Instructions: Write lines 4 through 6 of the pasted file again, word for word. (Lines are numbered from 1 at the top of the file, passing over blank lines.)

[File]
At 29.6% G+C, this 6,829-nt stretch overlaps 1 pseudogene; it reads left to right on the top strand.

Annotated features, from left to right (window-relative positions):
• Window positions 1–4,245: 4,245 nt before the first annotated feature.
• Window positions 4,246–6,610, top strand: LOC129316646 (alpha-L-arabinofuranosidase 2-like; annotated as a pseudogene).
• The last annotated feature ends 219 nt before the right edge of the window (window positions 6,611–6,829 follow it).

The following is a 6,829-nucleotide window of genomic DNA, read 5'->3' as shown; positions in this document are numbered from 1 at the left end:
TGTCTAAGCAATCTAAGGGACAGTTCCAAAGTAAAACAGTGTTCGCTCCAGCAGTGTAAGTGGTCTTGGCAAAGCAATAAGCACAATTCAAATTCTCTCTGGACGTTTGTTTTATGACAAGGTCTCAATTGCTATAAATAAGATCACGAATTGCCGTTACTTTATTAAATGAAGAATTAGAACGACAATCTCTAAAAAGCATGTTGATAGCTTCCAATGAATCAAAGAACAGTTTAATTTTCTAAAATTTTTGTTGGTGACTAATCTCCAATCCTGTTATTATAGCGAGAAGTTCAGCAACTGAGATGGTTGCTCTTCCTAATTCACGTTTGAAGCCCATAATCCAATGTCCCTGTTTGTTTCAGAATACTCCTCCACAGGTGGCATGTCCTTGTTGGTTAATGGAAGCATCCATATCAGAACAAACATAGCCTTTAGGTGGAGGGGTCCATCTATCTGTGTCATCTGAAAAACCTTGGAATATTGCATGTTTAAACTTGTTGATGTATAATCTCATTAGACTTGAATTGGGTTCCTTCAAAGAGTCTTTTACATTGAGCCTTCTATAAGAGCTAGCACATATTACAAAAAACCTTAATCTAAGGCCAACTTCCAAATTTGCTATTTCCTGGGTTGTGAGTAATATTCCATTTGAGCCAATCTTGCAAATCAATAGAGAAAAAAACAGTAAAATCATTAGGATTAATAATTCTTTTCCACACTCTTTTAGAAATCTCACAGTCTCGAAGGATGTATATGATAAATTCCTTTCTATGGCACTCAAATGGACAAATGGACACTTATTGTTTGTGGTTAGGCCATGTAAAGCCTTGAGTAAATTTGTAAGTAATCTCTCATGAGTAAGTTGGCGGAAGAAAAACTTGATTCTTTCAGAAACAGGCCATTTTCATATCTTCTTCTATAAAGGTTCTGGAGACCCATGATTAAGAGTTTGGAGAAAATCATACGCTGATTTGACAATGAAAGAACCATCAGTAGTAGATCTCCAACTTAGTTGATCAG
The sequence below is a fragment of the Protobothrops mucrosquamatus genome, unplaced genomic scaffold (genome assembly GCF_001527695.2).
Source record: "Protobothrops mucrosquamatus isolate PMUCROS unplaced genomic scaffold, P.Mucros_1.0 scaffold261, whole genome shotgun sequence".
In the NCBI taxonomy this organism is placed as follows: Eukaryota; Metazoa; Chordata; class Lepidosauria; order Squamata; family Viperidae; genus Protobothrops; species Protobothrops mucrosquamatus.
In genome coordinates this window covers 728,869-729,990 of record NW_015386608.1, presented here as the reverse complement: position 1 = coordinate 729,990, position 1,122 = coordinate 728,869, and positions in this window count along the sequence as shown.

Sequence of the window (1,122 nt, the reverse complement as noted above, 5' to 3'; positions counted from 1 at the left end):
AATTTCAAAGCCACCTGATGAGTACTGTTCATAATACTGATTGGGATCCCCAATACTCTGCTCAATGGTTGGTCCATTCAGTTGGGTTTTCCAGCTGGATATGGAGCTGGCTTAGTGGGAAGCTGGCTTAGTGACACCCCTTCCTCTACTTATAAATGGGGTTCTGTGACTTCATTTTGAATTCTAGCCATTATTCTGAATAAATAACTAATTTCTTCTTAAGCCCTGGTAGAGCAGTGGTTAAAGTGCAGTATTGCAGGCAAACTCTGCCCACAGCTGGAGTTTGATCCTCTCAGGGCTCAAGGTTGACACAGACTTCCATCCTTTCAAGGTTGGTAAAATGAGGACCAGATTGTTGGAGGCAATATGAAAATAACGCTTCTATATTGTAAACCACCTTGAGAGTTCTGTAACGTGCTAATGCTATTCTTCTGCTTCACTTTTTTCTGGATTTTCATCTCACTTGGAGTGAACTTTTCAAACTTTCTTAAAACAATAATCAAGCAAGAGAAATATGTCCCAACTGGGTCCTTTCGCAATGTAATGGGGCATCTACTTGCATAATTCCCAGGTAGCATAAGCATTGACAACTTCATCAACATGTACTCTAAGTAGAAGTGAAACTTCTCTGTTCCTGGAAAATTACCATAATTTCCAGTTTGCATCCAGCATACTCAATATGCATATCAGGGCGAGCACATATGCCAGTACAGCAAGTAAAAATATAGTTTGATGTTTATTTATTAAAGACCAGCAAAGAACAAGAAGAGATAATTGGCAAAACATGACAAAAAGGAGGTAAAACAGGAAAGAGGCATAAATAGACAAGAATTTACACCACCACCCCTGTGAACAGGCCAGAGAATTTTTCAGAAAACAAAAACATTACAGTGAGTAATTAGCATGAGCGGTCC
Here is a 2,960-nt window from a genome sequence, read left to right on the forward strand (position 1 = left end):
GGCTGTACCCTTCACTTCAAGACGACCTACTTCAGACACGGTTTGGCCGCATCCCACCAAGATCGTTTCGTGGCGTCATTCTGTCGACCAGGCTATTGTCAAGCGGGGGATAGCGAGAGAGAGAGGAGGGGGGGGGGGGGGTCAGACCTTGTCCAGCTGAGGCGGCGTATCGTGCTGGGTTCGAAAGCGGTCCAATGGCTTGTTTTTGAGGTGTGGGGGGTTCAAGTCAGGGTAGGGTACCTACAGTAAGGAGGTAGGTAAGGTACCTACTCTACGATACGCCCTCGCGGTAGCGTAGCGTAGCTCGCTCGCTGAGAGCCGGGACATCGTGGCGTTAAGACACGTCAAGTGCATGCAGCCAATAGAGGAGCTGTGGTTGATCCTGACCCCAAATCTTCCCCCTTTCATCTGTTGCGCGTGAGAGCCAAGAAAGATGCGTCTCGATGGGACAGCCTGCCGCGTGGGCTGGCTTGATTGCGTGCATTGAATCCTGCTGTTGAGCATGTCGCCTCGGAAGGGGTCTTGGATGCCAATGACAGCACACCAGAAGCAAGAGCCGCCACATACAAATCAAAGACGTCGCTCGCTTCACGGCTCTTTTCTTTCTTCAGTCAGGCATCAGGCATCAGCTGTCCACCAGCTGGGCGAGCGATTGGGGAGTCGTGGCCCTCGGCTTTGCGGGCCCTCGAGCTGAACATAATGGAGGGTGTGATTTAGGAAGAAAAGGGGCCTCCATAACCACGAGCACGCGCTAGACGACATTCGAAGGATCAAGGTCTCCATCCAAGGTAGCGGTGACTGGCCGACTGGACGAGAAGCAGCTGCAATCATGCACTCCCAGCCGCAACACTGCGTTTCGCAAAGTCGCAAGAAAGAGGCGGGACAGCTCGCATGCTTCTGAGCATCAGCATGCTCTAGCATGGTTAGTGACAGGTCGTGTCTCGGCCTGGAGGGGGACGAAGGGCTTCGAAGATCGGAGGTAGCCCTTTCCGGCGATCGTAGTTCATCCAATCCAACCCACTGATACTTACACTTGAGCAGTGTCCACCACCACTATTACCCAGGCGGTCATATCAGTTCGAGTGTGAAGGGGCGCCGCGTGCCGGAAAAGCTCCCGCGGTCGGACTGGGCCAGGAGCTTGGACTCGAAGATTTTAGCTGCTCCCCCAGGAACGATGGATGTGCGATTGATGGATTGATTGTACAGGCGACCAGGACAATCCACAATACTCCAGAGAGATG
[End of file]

• Window positions 4,246–6,610, top strand: LOC129316646 (alpha-L-arabinofuranosidase 2-like; annotated as a pseudogene).
• The last annotated feature ends 219 nt before the right edge of the window (window positions 6,611–6,829 follow it).

The following is a 6,829-nucleotide window of genomic DNA, read 5'->3' as shown; positions in this document are numbered from 1 at the left end: